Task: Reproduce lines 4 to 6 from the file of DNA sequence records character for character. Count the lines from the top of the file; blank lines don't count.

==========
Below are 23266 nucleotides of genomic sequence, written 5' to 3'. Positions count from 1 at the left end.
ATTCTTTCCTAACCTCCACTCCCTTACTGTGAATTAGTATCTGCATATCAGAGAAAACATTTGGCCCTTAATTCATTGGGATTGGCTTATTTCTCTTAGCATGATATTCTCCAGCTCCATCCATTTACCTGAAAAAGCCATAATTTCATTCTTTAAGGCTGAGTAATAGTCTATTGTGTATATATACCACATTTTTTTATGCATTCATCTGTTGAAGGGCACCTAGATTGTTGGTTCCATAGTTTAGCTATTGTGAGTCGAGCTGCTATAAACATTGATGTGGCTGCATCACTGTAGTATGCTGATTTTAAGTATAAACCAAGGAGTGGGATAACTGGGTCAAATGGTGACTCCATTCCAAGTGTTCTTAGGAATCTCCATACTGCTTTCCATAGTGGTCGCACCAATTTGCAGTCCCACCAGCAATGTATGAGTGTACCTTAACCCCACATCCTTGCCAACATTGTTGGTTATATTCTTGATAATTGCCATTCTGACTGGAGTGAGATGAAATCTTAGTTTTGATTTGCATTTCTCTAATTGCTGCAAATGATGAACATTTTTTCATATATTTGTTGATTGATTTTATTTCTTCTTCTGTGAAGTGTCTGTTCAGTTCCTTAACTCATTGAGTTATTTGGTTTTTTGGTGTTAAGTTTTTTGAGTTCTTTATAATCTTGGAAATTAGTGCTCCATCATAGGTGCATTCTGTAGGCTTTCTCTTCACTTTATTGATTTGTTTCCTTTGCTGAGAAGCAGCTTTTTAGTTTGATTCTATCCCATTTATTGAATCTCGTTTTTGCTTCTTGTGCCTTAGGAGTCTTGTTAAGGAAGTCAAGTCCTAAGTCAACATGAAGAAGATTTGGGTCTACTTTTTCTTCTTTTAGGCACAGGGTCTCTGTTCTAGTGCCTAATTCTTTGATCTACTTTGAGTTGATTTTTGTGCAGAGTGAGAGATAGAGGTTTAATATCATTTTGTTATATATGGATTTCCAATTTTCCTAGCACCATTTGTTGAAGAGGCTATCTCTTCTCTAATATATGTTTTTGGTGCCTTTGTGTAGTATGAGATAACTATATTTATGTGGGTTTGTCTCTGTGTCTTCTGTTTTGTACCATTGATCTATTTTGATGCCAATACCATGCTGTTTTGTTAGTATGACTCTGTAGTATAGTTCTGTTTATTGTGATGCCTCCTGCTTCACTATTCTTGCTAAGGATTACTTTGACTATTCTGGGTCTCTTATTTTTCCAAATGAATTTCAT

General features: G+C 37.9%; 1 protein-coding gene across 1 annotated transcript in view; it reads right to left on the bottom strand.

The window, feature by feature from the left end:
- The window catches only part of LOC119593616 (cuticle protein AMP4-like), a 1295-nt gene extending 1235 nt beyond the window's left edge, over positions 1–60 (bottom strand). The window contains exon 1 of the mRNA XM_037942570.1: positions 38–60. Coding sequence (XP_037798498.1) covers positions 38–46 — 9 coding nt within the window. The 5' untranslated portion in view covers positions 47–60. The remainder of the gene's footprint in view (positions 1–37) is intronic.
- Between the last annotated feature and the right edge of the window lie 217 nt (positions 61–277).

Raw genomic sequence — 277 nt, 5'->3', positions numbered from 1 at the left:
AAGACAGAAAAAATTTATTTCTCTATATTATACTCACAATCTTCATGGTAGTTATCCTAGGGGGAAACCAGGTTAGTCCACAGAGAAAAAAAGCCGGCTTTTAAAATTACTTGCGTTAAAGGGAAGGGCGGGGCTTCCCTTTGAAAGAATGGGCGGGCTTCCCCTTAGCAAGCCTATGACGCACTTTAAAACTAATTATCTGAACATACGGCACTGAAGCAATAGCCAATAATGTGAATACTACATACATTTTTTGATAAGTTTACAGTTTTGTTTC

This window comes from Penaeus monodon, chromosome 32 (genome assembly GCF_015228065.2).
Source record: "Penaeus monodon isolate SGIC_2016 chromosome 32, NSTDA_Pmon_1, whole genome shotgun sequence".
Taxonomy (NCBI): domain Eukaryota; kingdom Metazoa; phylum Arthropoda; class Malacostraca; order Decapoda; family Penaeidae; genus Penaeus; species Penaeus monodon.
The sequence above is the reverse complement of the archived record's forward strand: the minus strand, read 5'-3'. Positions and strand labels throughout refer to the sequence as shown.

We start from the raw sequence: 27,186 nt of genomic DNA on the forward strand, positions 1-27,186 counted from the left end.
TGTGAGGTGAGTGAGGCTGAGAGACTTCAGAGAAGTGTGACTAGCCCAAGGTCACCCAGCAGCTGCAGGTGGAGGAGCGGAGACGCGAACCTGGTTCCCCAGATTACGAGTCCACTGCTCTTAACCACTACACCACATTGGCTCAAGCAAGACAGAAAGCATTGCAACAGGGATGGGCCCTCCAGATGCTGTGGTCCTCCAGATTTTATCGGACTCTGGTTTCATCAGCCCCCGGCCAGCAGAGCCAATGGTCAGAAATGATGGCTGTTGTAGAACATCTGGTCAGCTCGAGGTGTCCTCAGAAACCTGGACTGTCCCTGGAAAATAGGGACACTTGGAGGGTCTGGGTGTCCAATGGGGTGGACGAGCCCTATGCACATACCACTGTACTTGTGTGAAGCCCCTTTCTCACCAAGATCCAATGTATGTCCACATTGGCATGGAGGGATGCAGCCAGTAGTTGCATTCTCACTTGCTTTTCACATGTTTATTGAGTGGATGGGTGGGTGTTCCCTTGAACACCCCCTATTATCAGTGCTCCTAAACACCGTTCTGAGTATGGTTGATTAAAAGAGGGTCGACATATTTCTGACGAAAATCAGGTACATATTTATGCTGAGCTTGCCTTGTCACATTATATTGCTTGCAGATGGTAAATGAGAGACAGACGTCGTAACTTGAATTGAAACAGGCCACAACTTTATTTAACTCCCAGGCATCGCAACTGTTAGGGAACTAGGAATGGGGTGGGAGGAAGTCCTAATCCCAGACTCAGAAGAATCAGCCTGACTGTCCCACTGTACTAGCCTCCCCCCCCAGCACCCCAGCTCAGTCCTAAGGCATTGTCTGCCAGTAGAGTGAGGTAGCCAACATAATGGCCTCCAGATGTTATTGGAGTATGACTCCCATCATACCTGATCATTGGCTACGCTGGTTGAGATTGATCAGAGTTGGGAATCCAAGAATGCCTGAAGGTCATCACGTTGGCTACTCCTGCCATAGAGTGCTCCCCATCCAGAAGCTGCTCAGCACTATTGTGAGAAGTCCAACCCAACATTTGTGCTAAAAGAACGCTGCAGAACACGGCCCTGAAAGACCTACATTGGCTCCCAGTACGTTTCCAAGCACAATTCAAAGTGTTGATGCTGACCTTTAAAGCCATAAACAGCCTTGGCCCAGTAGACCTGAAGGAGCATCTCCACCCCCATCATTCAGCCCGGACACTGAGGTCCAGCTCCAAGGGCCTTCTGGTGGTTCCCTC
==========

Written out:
The window, feature by feature from the left end:
- The window catches only part of LOC119593616 (cuticle protein AMP4-like), a 1295-nt gene extending 1235 nt beyond the window's left edge, over positions 1–60 (bottom strand). The window contains exon 1 of the mRNA XM_037942570.1: positions 38–60. Coding sequence (XP_037798498.1) covers positions 38–46 — 9 coding nt within the window. The 5' untranslated portion in view covers positions 47–60. The remainder of the gene's footprint in view (positions 1–37) is intronic.
- Between the last annotated feature and the right edge of the window lie 217 nt (positions 61–277).